Speech therapy for transgender people didn't used to be widely available. Leah Helou, a speech language pathologist and assistant professor, founded the Transgender Voice and Communication Training Program at the University of Pittsburgh in 2011.
When Helou completed her master's degree in 2004, there were few clinicians who saw transgender clients, she said.
"I committed to that being one of my areas of clinical focus, and I couldn't find anyone to train me, I couldn't find anyone to observe," Helou said. "So I just did my best and learned as I went."
The clients seeking therapy have also changed. They used to be older, she said, and now many younger transgender people are looking for assistance.
"While it used to be niche, what I say at conferences is, 'This is knocking on your door,'" Helou said. "If you're a speech pathologist, you better figure out how to do trans voice, because trans people are everywhere and they deserve good services."
Her profession has also been shifting away from just teaching transgender people that there's just one correct way to speak, and has focused more on helping individuals communicate more effectively and authentically.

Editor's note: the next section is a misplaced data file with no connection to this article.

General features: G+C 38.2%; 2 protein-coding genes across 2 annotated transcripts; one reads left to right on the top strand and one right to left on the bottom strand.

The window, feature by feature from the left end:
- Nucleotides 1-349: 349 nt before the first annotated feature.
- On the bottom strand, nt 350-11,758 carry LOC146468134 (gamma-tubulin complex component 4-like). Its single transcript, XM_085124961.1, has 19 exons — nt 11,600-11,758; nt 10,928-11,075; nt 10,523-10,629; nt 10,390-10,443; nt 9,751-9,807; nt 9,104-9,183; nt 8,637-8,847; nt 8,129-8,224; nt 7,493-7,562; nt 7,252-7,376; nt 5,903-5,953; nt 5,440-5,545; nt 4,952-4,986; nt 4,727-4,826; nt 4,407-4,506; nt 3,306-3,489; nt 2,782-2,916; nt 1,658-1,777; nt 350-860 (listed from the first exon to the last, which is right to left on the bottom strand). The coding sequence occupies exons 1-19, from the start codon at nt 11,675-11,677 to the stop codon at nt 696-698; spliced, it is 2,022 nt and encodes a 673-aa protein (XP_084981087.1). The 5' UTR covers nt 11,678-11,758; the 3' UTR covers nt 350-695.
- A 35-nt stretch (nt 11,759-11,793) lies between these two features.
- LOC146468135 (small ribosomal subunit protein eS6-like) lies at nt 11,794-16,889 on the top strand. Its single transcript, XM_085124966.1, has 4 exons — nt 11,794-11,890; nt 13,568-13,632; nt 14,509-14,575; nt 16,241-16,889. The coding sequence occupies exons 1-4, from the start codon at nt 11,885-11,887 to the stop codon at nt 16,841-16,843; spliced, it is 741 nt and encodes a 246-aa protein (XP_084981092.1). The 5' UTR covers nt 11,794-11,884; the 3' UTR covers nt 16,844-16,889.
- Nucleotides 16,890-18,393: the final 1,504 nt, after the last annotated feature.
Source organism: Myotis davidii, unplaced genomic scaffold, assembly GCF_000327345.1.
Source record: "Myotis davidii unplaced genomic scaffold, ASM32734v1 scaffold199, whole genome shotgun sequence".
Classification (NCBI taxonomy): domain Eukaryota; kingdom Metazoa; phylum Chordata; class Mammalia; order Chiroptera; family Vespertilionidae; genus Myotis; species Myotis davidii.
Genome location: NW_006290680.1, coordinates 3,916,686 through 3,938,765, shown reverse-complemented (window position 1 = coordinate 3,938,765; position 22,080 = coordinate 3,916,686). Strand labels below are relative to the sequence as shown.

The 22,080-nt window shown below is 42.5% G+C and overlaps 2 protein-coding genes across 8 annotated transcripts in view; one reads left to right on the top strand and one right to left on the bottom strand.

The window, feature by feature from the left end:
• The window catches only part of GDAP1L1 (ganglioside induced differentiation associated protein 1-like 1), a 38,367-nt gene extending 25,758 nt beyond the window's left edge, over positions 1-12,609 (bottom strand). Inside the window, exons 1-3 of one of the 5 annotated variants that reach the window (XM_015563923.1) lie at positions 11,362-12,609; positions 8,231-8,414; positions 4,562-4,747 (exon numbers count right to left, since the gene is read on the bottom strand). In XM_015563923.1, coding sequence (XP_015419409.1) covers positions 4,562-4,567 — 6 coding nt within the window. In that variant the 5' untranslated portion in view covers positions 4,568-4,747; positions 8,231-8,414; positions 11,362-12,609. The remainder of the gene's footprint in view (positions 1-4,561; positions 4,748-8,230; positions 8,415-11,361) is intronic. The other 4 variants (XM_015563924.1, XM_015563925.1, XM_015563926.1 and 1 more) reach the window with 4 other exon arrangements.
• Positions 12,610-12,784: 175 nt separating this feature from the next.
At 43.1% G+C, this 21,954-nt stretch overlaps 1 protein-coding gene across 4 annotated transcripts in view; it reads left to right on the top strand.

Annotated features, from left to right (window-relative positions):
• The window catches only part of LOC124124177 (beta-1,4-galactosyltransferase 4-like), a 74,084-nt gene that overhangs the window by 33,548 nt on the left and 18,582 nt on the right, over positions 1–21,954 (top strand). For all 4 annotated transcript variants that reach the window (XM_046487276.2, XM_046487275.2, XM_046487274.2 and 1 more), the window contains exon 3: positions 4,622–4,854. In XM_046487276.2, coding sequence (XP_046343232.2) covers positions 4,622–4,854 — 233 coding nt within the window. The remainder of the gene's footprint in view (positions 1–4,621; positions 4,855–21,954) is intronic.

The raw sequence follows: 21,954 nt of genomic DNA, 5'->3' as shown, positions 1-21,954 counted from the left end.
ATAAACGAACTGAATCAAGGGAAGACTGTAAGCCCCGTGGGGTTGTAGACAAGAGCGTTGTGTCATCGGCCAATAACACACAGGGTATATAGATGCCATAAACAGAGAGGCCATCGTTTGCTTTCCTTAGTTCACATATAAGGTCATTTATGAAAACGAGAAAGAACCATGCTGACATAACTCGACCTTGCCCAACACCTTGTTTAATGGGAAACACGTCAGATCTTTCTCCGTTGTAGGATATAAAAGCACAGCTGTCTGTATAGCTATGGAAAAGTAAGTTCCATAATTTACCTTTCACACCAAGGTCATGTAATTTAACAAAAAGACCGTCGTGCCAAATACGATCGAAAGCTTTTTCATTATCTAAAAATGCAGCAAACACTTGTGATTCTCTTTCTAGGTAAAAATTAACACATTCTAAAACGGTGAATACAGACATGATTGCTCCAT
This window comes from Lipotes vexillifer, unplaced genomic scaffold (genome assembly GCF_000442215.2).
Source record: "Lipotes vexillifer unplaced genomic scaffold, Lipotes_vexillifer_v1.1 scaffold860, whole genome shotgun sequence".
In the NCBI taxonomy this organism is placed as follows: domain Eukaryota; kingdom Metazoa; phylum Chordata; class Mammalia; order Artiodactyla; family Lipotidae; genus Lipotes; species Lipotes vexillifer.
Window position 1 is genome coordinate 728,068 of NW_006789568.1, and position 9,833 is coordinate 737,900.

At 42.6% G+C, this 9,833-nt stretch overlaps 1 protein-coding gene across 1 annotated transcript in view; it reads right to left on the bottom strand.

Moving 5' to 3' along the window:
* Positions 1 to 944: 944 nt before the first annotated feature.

While Helou wishes that transgender people wouldn't feel pressure to adjust their speech, she understands that sometimes these gendered cultural behaviors might be things transgender clients may want to adopt.
"Some of these really feminine behaviors that we might want to reject are the same things that somebody might need to call upon to maintain their safety in certain situations," Helou said. "It's OK to not choose it, but it's not OK to not have tools to choose from."